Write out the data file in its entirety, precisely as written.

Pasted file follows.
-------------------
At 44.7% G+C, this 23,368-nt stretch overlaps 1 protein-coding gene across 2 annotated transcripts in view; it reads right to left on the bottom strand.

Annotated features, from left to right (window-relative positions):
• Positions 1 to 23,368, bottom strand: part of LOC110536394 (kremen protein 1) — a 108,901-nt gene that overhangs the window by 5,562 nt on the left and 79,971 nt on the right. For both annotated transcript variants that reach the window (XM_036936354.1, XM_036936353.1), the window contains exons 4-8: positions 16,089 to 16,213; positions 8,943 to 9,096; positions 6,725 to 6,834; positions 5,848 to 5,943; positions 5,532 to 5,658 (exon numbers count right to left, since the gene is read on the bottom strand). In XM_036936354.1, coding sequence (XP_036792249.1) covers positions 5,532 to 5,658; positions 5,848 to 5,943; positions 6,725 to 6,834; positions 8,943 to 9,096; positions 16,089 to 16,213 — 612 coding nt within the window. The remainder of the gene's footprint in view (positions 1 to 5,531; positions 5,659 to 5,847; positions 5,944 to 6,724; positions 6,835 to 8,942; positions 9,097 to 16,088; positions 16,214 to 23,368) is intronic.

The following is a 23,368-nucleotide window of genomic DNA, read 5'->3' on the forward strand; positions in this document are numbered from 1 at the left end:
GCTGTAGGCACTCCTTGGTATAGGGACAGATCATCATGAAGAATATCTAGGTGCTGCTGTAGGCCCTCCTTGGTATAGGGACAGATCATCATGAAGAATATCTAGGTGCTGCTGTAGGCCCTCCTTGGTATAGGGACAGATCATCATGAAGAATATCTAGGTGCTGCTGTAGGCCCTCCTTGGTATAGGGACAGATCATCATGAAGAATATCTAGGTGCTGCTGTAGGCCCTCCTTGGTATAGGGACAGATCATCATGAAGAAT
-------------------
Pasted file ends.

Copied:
At 44.7% G+C, this 23,368-nt stretch overlaps 1 protein-coding gene across 2 annotated transcripts in view; it reads right to left on the bottom strand.

Annotated features, from left to right (window-relative positions):
• Positions 1 to 23,368, bottom strand: part of LOC110536394 (kremen protein 1) — a 108,901-nt gene that overhangs the window by 5,562 nt on the left and 79,971 nt on the right. For both annotated transcript variants that reach the window (XM_036936354.1, XM_036936353.1), the window contains exons 4-8: positions 16,089 to 16,213; positions 8,943 to 9,096; positions 6,725 to 6,834; positions 5,848 to 5,943; positions 5,532 to 5,658 (exon numbers count right to left, since the gene is read on the bottom strand). In XM_036936354.1, coding sequence (XP_036792249.1) covers positions 5,532 to 5,658; positions 5,848 to 5,943; positions 6,725 to 6,834; positions 8,943 to 9,096; positions 16,089 to 16,213 — 612 coding nt within the window. The remainder of the gene's footprint in view (positions 1 to 5,531; positions 5,659 to 5,847; positions 5,944 to 6,724; positions 6,835 to 8,942; positions 9,097 to 16,088; positions 16,214 to 23,368) is intronic.

The following is a 23,368-nucleotide window of genomic DNA, read 5'->3' on the forward strand; positions in this document are numbered from 1 at the left end:
GCTGTAGGCACTCCTTGGTATAGGGACAGATCATCATGAAGAATATCTAGGTGCTGCTGTAGGCCCTCCTTGGTATAGGGACAGATCATCATGAAGAATATCTAGGTGCTGCTGTAGGCCCTCCTTGGTATAGGGACAGATCATCATGAAGAATATCTAGGTGCTGCTGTAGGCCCTCCTTGGTATAGGGACAGATCATCATGAAGAATATCTAGGTGCTGCTGTAGGCCCTCCTTGGTATAGGGACAGATCATCATGAAGAAT